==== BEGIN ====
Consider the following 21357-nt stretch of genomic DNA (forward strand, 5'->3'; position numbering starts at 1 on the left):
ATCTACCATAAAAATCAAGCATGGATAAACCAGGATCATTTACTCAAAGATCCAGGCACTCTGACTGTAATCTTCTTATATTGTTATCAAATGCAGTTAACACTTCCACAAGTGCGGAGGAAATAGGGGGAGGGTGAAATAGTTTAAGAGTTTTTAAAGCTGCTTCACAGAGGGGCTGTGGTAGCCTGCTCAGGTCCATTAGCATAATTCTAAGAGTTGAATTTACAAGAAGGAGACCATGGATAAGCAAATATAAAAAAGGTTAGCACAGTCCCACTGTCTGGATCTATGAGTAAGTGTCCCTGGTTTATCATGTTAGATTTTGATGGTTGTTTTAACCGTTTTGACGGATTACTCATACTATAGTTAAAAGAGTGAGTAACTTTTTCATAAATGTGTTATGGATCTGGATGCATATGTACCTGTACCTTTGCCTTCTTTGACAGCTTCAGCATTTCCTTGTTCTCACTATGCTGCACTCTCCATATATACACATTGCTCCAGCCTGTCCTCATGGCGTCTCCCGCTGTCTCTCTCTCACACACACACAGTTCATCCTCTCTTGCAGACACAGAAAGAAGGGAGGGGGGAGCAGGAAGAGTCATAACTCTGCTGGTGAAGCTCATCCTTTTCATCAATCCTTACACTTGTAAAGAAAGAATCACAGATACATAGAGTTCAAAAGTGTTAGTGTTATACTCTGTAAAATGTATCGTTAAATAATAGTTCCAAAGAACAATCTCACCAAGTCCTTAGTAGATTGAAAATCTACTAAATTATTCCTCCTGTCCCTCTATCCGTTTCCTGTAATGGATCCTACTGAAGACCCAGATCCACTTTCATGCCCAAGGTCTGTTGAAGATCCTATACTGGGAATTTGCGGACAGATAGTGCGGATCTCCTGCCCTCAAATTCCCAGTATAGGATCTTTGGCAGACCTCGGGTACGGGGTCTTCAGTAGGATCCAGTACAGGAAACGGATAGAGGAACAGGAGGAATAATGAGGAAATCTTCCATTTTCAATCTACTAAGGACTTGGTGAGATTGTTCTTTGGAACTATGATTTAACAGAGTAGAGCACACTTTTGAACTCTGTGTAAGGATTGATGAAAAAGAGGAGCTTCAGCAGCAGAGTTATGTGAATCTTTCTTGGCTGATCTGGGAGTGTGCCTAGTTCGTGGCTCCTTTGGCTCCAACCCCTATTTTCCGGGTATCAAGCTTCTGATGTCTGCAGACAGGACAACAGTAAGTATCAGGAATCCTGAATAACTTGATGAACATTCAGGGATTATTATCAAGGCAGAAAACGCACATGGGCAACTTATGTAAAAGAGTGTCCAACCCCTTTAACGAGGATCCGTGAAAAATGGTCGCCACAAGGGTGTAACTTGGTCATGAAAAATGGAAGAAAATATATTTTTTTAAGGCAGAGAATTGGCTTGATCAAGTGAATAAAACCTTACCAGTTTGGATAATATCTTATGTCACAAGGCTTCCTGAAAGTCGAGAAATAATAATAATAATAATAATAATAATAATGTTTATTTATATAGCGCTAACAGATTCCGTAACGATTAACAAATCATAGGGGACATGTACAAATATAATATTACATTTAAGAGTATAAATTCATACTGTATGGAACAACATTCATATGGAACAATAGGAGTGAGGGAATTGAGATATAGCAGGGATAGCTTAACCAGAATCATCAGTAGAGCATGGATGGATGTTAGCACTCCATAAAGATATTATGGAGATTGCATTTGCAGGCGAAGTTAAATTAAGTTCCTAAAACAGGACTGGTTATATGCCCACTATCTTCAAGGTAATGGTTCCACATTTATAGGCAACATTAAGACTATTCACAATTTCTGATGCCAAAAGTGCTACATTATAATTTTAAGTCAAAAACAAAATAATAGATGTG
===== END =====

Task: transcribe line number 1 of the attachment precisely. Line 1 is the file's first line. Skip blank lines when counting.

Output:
Consider the following 21357-nt stretch of genomic DNA (forward strand, 5'->3'; position numbering starts at 1 on the left):